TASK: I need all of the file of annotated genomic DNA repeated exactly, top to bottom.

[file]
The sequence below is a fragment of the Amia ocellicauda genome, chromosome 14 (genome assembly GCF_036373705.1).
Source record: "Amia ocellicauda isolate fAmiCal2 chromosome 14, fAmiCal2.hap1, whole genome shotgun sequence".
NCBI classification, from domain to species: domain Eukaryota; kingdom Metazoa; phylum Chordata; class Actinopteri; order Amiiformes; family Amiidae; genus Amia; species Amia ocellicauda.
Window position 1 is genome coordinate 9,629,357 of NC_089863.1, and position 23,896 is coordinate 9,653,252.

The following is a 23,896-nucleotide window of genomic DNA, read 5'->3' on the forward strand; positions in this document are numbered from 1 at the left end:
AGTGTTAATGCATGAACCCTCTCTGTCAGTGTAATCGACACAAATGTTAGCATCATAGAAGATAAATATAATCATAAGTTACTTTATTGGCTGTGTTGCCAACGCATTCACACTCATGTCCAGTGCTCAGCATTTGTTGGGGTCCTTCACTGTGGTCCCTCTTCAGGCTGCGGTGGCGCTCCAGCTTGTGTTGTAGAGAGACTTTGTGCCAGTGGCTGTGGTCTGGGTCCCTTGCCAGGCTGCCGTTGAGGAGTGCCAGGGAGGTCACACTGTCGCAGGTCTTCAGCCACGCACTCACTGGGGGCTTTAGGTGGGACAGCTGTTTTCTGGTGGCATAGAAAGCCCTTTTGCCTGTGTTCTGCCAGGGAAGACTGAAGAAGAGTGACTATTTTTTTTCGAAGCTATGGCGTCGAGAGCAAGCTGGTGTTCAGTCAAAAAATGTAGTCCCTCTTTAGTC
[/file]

The sequence below is a fragment of the Amia ocellicauda genome, chromosome 14 (genome assembly GCF_036373705.1).
Source record: "Amia ocellicauda isolate fAmiCal2 chromosome 14, fAmiCal2.hap1, whole genome shotgun sequence".
NCBI classification, from domain to species: domain Eukaryota; kingdom Metazoa; phylum Chordata; class Actinopteri; order Amiiformes; family Amiidae; genus Amia; species Amia ocellicauda.
Window position 1 is genome coordinate 9,629,357 of NC_089863.1, and position 23,896 is coordinate 9,653,252.

The following is a 23,896-nucleotide window of genomic DNA, read 5'->3' on the forward strand; positions in this document are numbered from 1 at the left end:
AGTGTTAATGCATGAACCCTCTCTGTCAGTGTAATCGACACAAATGTTAGCATCATAGAAGATAAATATAATCATAAGTTACTTTATTGGCTGTGTTGCCAACGCATTCACACTCATGTCCAGTGCTCAGCATTTGTTGGGGTCCTTCACTGTGGTCCCTCTTCAGGCTGCGGTGGCGCTCCAGCTTGTGTTGTAGAGAGACTTTGTGCCAGTGGCTGTGGTCTGGGTCCCTTGCCAGGCTGCCGTTGAGGAGTGCCAGGGAGGTCACACTGTCGCAGGTCTTCAGCCACGCACTCACTGGGGGCTTTAGGTGGGACAGCTGTTTTCTGGTGGCATAGAAAGCCCTTTTGCCTGTGTTCTGCCAGGGAAGACTGAAGAAGAGTGACTATTTTTTTTCGAAGCTATGGCGTCGAGAGCAAGCTGGTGTTCAGTCAAAAAATGTAGTCCCTCTTTAGTC